The D&D rules help you and the other players have a good time, but the rules aren’t in charge. You’re the DM, and you are in charge of the game.
Getting back on track, what I meant is: no amount of text could cover every possible mechanic and interaction in the game. As a real life law student (please be lenient in the comments), I can assure you, however you spell a rule, it will be always be open to abuses both in favor and against its subjects, which is why one of the often underestimated roles of a DM outside homewbrewing is to do metaruling, that is to rule on rulings: when to strictly enforce a rule, when to extend its bounds and when to forgo it entirely precisely for the sake of balance. That is why we need human judges to interpret and apply laws in real life (for as long as machines will become smart enough to take that role): whenever the text falls short, understanding why a rule exists and interpreting its intent in a fair way is the way to apply both Rules As Written and Rules as Intended. They are two sides of the same coin after all. Blind faith on the manuals simply can’t solve every problem arising on the table, and even the most conservative interpretation must withstand possible future complications or be overruled when its blindsides have been exposed. No amount of tweets from the almighty JC (which I think are both a blessing and a bane since, again, the game is not perfect at all) can solve any situation in one optimal, definitive way. So let’s stop pretending there is this authentic way to play D&D vanilla.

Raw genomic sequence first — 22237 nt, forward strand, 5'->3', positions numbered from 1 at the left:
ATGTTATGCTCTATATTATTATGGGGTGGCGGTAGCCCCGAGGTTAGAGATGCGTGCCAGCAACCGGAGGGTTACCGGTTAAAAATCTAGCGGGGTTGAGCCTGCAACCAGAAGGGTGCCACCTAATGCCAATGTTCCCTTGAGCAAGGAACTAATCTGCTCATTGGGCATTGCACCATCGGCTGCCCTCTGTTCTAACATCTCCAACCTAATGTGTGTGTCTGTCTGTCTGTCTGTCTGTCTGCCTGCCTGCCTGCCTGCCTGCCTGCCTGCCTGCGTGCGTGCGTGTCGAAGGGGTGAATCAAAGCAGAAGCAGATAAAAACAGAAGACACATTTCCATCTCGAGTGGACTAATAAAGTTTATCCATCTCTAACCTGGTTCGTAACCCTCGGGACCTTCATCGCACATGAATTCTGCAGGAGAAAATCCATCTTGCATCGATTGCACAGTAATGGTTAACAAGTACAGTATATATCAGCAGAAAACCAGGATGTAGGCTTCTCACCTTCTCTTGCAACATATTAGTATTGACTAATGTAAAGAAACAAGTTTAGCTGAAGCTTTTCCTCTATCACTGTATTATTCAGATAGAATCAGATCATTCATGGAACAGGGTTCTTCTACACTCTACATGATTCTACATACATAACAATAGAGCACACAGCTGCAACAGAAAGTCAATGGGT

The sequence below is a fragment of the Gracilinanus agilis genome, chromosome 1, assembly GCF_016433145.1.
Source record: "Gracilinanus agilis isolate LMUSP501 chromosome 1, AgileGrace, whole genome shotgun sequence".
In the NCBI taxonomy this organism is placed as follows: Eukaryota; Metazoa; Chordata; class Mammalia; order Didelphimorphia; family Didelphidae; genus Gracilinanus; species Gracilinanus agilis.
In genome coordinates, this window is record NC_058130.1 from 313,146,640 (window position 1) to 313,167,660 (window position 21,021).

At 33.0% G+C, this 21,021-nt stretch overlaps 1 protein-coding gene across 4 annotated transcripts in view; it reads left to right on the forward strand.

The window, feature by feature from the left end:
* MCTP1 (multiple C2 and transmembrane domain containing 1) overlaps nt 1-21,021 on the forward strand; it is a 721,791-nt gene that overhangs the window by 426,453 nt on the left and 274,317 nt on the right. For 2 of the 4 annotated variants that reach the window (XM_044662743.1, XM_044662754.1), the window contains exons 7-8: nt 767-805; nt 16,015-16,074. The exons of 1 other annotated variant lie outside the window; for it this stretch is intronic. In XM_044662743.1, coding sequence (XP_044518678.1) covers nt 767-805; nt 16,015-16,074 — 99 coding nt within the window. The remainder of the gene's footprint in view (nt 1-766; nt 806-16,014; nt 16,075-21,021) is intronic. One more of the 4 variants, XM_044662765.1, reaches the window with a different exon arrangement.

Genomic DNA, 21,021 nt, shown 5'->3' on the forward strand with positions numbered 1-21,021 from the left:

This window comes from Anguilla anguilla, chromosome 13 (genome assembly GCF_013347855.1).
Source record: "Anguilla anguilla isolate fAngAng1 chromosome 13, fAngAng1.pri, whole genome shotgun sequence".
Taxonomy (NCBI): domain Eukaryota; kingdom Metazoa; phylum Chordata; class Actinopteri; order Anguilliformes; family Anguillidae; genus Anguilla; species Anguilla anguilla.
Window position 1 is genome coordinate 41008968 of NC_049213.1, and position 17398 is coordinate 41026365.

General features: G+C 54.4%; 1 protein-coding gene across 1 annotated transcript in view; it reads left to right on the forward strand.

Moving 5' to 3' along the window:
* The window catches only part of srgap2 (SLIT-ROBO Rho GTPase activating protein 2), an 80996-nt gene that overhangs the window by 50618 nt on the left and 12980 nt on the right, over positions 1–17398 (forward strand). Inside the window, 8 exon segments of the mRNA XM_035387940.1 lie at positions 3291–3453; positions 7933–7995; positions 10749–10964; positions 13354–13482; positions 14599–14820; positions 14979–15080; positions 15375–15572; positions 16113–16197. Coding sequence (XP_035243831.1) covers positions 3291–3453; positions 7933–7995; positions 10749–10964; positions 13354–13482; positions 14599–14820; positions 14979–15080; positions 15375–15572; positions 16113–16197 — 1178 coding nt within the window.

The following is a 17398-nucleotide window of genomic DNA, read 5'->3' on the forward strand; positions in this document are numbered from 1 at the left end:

Sometimes one has to think outside the box to understand what the box was all about.
Do you agree?
I want to move an object. I select the object and click ‘move’ icon but I cannot see gizmo. So I cannot move object. (I also clicked ‘rotate’ and ‘scale’ but I still cannot see gizmo) What should I do? I’m very new to Unity. Thanks.
I want to see arrows like in these images:
Helloy, I´m playing a homebrew character and it states that he can take on a incorporeal form and can move through objects and creatures.
Can I also move through walls?
I know there is do general ruling about that but I just want to hear your opinion, because it seems pretty strong to me. On the other hand I can only use it once per long rest and all items drop to the ground while incorporeal.
Bigby’s hand can grapple via Grasping Hand. This allows:
The hand attempts to grapple a Huge or smaller creature within 5 feet of it. You use the hand’s Strength score to resolve the grapple. If the target is Medium or smaller, you have advantage on the check. While the hand is grappling the target, you can use a bonus action to have the hand crush it. When you do so, the target takes bludgeoning damage equal to 2d6 + your spellcasting ability modifier.
With a strength of 26, can it move creatures? Not only do you get the action, but you can:
When you cast the spell and as a bonus action on your subsequent turns, you can move the hand up to 60 feet and then cause one of the following effects with it.
So, after a grapple, could I move it 60′ in the air? Then next turn move it another 60′ and cause the crushing damage? At some point while it’s way up in the air, release the grappled creature for falling damage?
Looking over the items I’m going to want for my character, I find myself wanting two neck slot items (an Amulet of Mighty Fists and a Necklace of Ki Serenity).
The Hand of Glory allows a character to wear an extra ring by taking up third neck slot, are there any other items that exchange what slot can be used where? (Hopefully one to let me wear more than one necklace at a time?)